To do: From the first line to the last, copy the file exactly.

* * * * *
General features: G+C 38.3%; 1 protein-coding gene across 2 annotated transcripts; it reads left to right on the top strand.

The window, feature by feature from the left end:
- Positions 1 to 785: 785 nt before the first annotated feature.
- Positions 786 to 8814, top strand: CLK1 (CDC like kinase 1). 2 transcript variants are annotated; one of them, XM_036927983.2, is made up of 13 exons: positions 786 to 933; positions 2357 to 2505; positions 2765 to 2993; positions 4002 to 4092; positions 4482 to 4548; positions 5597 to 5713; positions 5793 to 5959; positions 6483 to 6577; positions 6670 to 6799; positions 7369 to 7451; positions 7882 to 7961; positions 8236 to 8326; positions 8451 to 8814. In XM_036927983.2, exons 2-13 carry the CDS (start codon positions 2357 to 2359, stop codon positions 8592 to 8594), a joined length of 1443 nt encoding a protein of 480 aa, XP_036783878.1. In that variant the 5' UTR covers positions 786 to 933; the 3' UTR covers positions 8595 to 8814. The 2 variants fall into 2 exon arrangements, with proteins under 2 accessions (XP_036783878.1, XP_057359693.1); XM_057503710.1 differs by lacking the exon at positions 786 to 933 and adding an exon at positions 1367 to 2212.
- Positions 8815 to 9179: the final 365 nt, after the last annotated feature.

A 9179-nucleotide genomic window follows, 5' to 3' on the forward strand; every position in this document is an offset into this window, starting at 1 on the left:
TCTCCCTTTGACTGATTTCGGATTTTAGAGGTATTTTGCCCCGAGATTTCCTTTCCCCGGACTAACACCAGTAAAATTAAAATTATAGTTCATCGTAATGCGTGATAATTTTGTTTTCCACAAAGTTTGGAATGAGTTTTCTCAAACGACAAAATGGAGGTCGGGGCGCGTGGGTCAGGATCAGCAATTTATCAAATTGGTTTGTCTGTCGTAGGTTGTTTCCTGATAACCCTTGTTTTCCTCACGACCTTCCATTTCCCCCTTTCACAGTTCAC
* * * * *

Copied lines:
General features: G+C 38.3%; 1 protein-coding gene across 2 annotated transcripts; it reads left to right on the top strand.

The window, feature by feature from the left end:
- Positions 1 to 785: 785 nt before the first annotated feature.
- Positions 786 to 8814, top strand: CLK1 (CDC like kinase 1). 2 transcript variants are annotated; one of them, XM_036927983.2, is made up of 13 exons: positions 786 to 933; positions 2357 to 2505; positions 2765 to 2993; positions 4002 to 4092; positions 4482 to 4548; positions 5597 to 5713; positions 5793 to 5959; positions 6483 to 6577; positions 6670 to 6799; positions 7369 to 7451; positions 7882 to 7961; positions 8236 to 8326; positions 8451 to 8814. In XM_036927983.2, exons 2-13 carry the CDS (start codon positions 2357 to 2359, stop codon positions 8592 to 8594), a joined length of 1443 nt encoding a protein of 480 aa, XP_036783878.1. In that variant the 5' UTR covers positions 786 to 933; the 3' UTR covers positions 8595 to 8814. The 2 variants fall into 2 exon arrangements, with proteins under 2 accessions (XP_036783878.1, XP_057359693.1); XM_057503710.1 differs by lacking the exon at positions 786 to 933 and adding an exon at positions 1367 to 2212.
- Positions 8815 to 9179: the final 365 nt, after the last annotated feature.

A 9179-nucleotide genomic window follows, 5' to 3' on the forward strand; every position in this document is an offset into this window, starting at 1 on the left:
TCTCCCTTTGACTGATTTCGGATTTTAGAGGTATTTTGCCCCGAGATTTCCTTTCCCCGGACTAACACCAGTAAAATTAAAATTATAGTTCATCGTAATGCGTGATAATTTTGTTTTCCACAAAGTTTGGAATGAGTTTTCTCAAACGACAAAATGGAGGTCGGGGCGCGTGGGTCAGGATCAGCAATTTATCAAATTGGTTTGTCTGTCGTAGGTTGTTTCCTGATAACCCTTGTTTTCCTCACGACCTTCCATTTCCCCCTTTCACAGTTCAC